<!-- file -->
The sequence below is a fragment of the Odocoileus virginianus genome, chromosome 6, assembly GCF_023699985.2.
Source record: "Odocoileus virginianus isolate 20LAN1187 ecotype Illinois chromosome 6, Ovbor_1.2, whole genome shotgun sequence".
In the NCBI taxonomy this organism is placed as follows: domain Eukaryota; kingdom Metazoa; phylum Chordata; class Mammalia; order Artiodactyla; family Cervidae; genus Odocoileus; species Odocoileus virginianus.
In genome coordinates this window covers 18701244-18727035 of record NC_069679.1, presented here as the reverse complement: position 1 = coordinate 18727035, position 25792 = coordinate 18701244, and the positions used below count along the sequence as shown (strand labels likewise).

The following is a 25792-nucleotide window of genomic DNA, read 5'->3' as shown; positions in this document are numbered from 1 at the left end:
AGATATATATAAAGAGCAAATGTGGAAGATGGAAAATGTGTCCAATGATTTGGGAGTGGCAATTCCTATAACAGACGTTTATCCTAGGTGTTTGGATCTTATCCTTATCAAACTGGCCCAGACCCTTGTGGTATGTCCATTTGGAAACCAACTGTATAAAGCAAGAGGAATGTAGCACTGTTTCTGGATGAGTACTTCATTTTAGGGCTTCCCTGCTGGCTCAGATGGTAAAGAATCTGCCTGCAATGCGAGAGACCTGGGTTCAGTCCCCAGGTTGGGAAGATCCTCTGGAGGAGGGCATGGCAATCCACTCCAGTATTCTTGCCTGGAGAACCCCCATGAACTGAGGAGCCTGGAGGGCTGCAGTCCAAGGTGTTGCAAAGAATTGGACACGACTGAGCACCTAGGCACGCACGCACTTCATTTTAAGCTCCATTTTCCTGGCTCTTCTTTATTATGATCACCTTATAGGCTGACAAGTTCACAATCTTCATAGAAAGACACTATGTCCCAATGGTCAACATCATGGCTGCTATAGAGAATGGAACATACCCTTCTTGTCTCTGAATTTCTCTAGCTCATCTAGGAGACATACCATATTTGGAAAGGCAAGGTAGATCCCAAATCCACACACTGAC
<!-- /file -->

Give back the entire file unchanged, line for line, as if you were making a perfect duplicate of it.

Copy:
The sequence below is a fragment of the Odocoileus virginianus genome, chromosome 6, assembly GCF_023699985.2.
Source record: "Odocoileus virginianus isolate 20LAN1187 ecotype Illinois chromosome 6, Ovbor_1.2, whole genome shotgun sequence".
In the NCBI taxonomy this organism is placed as follows: domain Eukaryota; kingdom Metazoa; phylum Chordata; class Mammalia; order Artiodactyla; family Cervidae; genus Odocoileus; species Odocoileus virginianus.
In genome coordinates this window covers 18701244-18727035 of record NC_069679.1, presented here as the reverse complement: position 1 = coordinate 18727035, position 25792 = coordinate 18701244, and the positions used below count along the sequence as shown (strand labels likewise).

The following is a 25792-nucleotide window of genomic DNA, read 5'->3' as shown; positions in this document are numbered from 1 at the left end:
AGATATATATAAAGAGCAAATGTGGAAGATGGAAAATGTGTCCAATGATTTGGGAGTGGCAATTCCTATAACAGACGTTTATCCTAGGTGTTTGGATCTTATCCTTATCAAACTGGCCCAGACCCTTGTGGTATGTCCATTTGGAAACCAACTGTATAAAGCAAGAGGAATGTAGCACTGTTTCTGGATGAGTACTTCATTTTAGGGCTTCCCTGCTGGCTCAGATGGTAAAGAATCTGCCTGCAATGCGAGAGACCTGGGTTCAGTCCCCAGGTTGGGAAGATCCTCTGGAGGAGGGCATGGCAATCCACTCCAGTATTCTTGCCTGGAGAACCCCCATGAACTGAGGAGCCTGGAGGGCTGCAGTCCAAGGTGTTGCAAAGAATTGGACACGACTGAGCACCTAGGCACGCACGCACTTCATTTTAAGCTCCATTTTCCTGGCTCTTCTTTATTATGATCACCTTATAGGCTGACAAGTTCACAATCTTCATAGAAAGACACTATGTCCCAATGGTCAACATCATGGCTGCTATAGAGAATGGAACATACCCTTCTTGTCTCTGAATTTCTCTAGCTCATCTAGGAGACATACCATATTTGGAAAGGCAAGGTAGATCCCAAATCCACACACTGAC